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EDITORIAL - Antiquity. the state of the next generation - Martin Carver
#11
barkingdigger Wrote:I remember once being told that the role of training in the PPG era was for the universities...

It's a shame that nobody told them that. :face-stir:
D. Vader
Senior Consultant

Vader Maull & Palpatine
Archaeological Consultants

A tremor in the Force. The last time I felt it was in the presence of Tony Robinson.
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#12
Quote:The most important thing for any profession is to ensure that new young talent has access to a career and that the career has a structure in which creativity is rewarded. In Britain, we have done next to nothing in this regard—and it would be difficult to say who has been the more feckless—the directors of large companies or the heads of archaeology departments in universities. The new lecturers are drawn in principle from the cohort of doctoral students, implying that the PhD is intended to provide an apprenticeship. Accordingly it has been streamlined:instead of spending twenty years on an enormous topic, the student spends three years on something more manageable, a course or programme likely to provide a useful experience and destined for expeditious completion. Strangely however, the required output remains the same: a book-length treatise
it stricks me that Carver did not have a career structure let alone one based on a PhD. Be quite interesting to work out his pension. He seems to do well to pick on heads of large companies and heads of archaeology departments with suggesting feckinglessness when he was head amateur of probably all fecklessness and pension grabbing activity over the life time of that crap public servant careea organisation known as the ifa but no mention here hay

but here is the real ifa sign of run by lost plot

Quote: Consider the case of large flat sites that require excavation in area. The effective method, as we have known for decades, requires definition of a horizon by lines of trowellers, viewed from a tower. There isn’t a better way of doing this, but the practice was discontinued because it didn’t suit the economics of archaeological firms; they prefer to deploy antiquated two-man trenches or test pits in which little will be seen, but nobody will realise it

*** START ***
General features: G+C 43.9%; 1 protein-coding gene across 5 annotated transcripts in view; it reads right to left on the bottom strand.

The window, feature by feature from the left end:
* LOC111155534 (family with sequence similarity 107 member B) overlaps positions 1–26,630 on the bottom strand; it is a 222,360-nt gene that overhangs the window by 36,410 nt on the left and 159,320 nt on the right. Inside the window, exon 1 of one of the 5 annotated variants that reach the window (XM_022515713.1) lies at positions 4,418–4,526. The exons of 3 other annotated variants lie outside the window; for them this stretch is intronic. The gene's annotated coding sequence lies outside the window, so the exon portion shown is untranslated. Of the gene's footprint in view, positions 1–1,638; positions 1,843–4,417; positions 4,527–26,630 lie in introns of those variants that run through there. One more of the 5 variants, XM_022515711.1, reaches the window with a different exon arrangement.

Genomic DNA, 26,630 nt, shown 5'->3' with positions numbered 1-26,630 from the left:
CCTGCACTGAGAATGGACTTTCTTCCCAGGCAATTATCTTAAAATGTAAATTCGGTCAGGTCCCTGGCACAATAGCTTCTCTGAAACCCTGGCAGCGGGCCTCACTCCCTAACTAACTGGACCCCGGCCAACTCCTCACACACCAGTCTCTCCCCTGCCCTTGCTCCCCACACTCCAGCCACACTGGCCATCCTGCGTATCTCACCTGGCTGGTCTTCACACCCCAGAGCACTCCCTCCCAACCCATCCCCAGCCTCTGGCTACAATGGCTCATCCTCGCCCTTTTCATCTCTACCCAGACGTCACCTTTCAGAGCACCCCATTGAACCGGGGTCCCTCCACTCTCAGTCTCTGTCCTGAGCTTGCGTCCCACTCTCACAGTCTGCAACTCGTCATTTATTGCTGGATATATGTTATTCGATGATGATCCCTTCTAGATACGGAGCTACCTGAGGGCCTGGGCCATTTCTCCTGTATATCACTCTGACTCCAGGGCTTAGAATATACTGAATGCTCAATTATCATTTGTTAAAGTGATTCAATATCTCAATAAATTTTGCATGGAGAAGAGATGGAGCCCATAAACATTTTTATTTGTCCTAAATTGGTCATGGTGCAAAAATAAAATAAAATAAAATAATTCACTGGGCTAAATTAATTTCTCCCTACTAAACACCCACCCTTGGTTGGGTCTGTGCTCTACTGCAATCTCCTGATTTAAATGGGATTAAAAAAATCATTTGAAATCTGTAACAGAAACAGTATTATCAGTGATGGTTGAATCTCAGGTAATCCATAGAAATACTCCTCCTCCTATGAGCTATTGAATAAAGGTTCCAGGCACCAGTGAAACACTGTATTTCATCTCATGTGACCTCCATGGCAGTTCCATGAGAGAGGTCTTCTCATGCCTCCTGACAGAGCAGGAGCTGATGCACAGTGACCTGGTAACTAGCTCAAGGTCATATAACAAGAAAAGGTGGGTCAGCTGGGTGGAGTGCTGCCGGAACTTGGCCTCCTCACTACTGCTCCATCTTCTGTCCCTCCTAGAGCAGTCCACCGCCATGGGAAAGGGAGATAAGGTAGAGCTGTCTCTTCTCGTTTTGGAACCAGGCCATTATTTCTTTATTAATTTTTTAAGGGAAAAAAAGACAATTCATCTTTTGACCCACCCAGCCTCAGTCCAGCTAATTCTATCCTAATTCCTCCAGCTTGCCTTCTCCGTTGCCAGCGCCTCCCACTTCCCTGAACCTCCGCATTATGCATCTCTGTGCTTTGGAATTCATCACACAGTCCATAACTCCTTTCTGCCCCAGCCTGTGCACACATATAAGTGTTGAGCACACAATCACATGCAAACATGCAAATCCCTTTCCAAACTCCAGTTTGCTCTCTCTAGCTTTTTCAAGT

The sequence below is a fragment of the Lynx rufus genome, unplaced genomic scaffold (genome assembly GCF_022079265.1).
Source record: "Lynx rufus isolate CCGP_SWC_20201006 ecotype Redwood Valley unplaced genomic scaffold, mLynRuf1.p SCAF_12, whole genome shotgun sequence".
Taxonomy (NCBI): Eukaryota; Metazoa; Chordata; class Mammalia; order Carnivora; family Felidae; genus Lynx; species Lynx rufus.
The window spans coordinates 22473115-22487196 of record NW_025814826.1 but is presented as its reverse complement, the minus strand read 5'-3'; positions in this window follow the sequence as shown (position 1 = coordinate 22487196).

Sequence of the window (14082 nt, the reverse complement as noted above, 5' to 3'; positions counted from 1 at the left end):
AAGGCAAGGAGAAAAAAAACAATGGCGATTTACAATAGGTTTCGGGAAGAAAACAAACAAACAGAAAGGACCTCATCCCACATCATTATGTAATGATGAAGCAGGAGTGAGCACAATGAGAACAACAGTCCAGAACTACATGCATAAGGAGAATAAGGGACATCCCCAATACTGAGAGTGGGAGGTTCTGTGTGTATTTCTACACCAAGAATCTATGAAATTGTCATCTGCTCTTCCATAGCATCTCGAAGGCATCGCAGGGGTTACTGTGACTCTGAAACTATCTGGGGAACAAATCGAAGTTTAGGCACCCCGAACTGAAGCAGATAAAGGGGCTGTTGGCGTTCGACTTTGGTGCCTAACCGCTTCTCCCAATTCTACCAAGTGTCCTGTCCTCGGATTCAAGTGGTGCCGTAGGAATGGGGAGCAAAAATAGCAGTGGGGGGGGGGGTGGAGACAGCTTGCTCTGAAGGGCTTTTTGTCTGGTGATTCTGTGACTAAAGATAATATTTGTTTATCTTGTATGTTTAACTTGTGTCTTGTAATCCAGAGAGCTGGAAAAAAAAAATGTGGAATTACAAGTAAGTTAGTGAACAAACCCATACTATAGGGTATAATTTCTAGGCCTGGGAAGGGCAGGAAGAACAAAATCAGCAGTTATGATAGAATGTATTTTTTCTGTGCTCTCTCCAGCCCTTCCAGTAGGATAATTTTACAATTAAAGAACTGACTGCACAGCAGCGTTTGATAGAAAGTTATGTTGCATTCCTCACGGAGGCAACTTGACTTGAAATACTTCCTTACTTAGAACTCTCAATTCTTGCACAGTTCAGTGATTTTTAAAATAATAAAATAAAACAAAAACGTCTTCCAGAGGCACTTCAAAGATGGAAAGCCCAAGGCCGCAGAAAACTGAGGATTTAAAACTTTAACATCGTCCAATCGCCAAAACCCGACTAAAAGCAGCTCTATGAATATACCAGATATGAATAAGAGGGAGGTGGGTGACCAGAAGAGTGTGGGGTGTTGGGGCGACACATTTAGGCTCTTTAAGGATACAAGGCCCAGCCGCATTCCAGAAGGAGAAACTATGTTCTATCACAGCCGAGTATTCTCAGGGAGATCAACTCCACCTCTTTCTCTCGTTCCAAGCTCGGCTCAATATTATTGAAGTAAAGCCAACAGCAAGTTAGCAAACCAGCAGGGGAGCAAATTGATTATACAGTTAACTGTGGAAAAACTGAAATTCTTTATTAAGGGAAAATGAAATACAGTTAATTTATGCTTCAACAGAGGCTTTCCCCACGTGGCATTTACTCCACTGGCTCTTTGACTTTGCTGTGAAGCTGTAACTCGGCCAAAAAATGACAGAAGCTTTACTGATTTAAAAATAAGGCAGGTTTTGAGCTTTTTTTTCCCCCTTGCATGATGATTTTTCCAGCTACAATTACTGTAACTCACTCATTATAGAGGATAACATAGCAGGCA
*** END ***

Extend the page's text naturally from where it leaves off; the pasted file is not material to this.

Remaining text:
[SIZE=3] lets"we" consider the case of large flat sites that require excavation in area. Lets look up standards and guidence on how to establish what is a large flat site that requires excavation in area. Probably be needing some form of evaluation. Wont bother refereing to the ify guidences because they were created by somebody who says that two man trenches are antiquated (and troweling lines are not?) and in which little will be seen but nobody will realise it which is the same as saying the guideneces which they created are wrong. Ha ha yes we have had decades of it.[/SIZE]
Reason: your past is my past
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#13
RedEarth Wrote:.... Lumping them all together and acting as if they are the same is a hindrance and potentially damaging.

i disagree - the potential is the same
If they can get you asking the wrong questions, they don't have to worry about answers